Department faculty can be contacted to help with initial course selection and the development of a long-range plan for course sequencing. Aspirants to medical, dental, allied health and veterinary schools must satisfy the specific entry requirements for those schools. Biology majors contemplating a career in Allied Health ( e.g., Nursing, Physician's Assistant, Medical Technologist, Physical Therapist) should complete both BIO 210 and BIO 211 in order to meet professional school requirements for a two-semester sequence in Human Anatomy and Physiology.

Major Requirements for Biology. A major in biology requires a minimum of 60 semester hours, including the following:

37 semester hours of Biology, including at least three 300-level Biology courses

Five student learning outcomes have been identified for the required courses in the Biology major:

I. Foundational understanding in the study, scope, and processes of the core concepts of biology and of the scientific method;
II. Expanding understanding of subprograms, organism, population and integrative biology;
III. Diversifying understanding through exposure to a broad base of knowledge gained from different subdivisions of biology;
IV. Integrating knowledge previously gained in biology coursework and developing experience in application of knowledge, research, and critical thinking;
V. Associating knowledge in other disciplines through coursework in physical science and in mathematics
 
I. Foundational Courses (all 3 courses required; 12 hours):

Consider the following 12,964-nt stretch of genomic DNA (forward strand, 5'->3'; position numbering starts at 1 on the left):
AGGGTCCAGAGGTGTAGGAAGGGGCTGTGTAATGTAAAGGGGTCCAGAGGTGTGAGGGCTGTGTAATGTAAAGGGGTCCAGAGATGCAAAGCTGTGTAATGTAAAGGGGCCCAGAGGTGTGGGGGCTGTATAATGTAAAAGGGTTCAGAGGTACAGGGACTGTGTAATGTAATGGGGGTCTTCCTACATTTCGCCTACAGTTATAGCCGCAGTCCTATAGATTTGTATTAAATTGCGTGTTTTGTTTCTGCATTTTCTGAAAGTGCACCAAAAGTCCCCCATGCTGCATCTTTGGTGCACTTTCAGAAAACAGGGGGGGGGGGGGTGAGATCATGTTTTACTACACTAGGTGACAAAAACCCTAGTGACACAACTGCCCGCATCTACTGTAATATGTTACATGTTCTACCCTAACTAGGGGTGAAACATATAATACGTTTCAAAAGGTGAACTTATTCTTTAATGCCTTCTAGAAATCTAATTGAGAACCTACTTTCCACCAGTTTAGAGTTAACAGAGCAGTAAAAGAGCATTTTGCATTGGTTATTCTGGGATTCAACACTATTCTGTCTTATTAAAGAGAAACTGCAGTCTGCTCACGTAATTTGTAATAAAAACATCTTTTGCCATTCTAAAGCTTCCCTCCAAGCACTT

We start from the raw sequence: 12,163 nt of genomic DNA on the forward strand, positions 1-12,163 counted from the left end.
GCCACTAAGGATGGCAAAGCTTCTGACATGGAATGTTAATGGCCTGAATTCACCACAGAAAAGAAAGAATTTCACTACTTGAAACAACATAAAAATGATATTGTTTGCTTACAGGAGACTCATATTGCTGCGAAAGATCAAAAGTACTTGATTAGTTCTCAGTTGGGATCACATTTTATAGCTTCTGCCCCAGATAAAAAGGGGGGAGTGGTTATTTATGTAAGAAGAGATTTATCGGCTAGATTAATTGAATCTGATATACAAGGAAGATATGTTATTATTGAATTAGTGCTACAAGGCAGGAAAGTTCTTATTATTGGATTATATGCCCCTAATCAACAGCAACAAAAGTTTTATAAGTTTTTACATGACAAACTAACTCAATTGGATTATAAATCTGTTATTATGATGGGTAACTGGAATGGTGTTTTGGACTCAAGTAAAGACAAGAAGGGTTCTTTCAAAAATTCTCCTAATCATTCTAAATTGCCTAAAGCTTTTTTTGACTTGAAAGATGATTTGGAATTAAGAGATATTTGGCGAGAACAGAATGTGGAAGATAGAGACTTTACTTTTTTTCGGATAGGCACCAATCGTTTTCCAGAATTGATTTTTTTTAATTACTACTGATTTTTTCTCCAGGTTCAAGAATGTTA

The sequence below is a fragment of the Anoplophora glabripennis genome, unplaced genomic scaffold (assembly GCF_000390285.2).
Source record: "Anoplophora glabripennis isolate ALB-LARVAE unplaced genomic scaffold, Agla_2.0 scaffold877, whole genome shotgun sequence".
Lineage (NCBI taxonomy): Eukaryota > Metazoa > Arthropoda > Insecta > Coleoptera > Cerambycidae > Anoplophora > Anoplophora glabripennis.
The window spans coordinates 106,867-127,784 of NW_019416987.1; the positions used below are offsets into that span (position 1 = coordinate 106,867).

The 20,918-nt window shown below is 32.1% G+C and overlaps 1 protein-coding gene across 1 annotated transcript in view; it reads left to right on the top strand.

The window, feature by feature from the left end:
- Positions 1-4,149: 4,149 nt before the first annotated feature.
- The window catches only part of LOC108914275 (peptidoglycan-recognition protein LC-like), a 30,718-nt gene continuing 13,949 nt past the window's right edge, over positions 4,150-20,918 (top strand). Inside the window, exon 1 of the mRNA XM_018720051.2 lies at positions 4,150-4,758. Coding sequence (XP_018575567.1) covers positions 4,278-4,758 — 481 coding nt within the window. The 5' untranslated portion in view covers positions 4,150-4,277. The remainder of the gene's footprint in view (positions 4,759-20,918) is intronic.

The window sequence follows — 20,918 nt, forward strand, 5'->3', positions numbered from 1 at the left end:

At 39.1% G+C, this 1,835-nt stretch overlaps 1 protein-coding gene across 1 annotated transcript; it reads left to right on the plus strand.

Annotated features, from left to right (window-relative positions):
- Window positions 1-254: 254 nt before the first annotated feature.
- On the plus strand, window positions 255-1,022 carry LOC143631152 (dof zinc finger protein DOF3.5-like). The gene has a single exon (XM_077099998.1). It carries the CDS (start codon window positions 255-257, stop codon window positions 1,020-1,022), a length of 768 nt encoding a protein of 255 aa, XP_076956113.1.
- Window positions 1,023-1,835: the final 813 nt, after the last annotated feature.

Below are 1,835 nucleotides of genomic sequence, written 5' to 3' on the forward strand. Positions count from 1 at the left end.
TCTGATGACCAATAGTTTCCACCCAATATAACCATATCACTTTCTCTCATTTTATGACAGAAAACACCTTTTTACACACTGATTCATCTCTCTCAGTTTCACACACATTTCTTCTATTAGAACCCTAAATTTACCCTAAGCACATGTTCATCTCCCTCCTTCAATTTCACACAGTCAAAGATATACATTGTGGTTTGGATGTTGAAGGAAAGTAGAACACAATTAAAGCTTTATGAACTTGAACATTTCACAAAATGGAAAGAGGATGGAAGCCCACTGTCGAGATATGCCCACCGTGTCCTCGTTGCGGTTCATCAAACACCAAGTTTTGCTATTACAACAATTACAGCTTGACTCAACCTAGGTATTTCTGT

BIO 110 Principles of Biology I: Biological Processes 4 hours
BIO 112 Principles of Biology II: Diversity of Biological Systems 4 hours
BIO 203 Research Methods in the Biological Sciences 4 hours
 
II. Expanding (Upper-level Core Courses; 4 courses required, 1 from each pair, 15-16 hours):
BIO 311 Genetics, or
BIO 320 Molecular Cell Biology 4 hours
BIO 270 Vertebrate Zoology, or
BIO 340 Animal Physiology 4 hours
BIO 256 Reproductive Biology , or
BIO 341 Developmental Biology 4 hours
BIO 280 Ecology , or
BIO 350 Principles of Evolution 3 or 4 hours
 
III. Diversifying (elective courses to complete total of 36 hours of Biology):
Any additional course(s) from II above,
OR
BIO 208 Field Biology
BIO 210 Human Anatomy and Physiology I*
BIO 211 Human Anatomy and Physiology II*
BIO 235 Histology
BIO 245 Microbiology
BIO 265 Immunology
BIO 315 Animal Behavior
BIO 318 Biochemistry
BIO 325 Neurophysiology
BIO 345 Forensic Biology
BIO 360 Conservation Biology
OR
Special Opportunities in Biology (recommended):
BIO 155 Introduction to Research
BIO 396 Special Topics in Biology
BIO 451 Independent Study
BIO 452 Field Study
BIO 499 Honors Thesis
 
IV. Integrating (Required)
BIO 440 Senior Integrative Exercise in Biology 3 hours
 
V. Associating (required courses in other science and math disciplines, 23 semester hours):
MAT 220** Statistical Methods
CHM 101 General Chemistry I
CHM 102 General Chemistry II
CHM 221** Organic Chemistry I
PHY 115** College Physics I
PHY 116** College Physics II
 
*Note: A maximum of 4 semester hours from the BIO 210/BIO 211 sequence may be counted toward the biology major.
**Note: Pre Calculus (MAT 140) or any one course in calculus may be substituted for MAT 220. Organic Chemistry II (CHM 222) is strongly recommended for students preparing for graduate or professional programs. PHY 121, PHY 122 General Physics may be substituted for PHY 115, PHY 116.
 

Integrative Experience: The integrative experience requirement is met with BIO 440 Senior Integrative Exercise in Biology. In this course, students work individually to research a focused topic integrating biological concepts and methods with those of another discipline. Students work collaboratively in a small group to organize oral presentations which integrate individual topics into a broader theme, question, or problem. Students present their work at the end of the semester.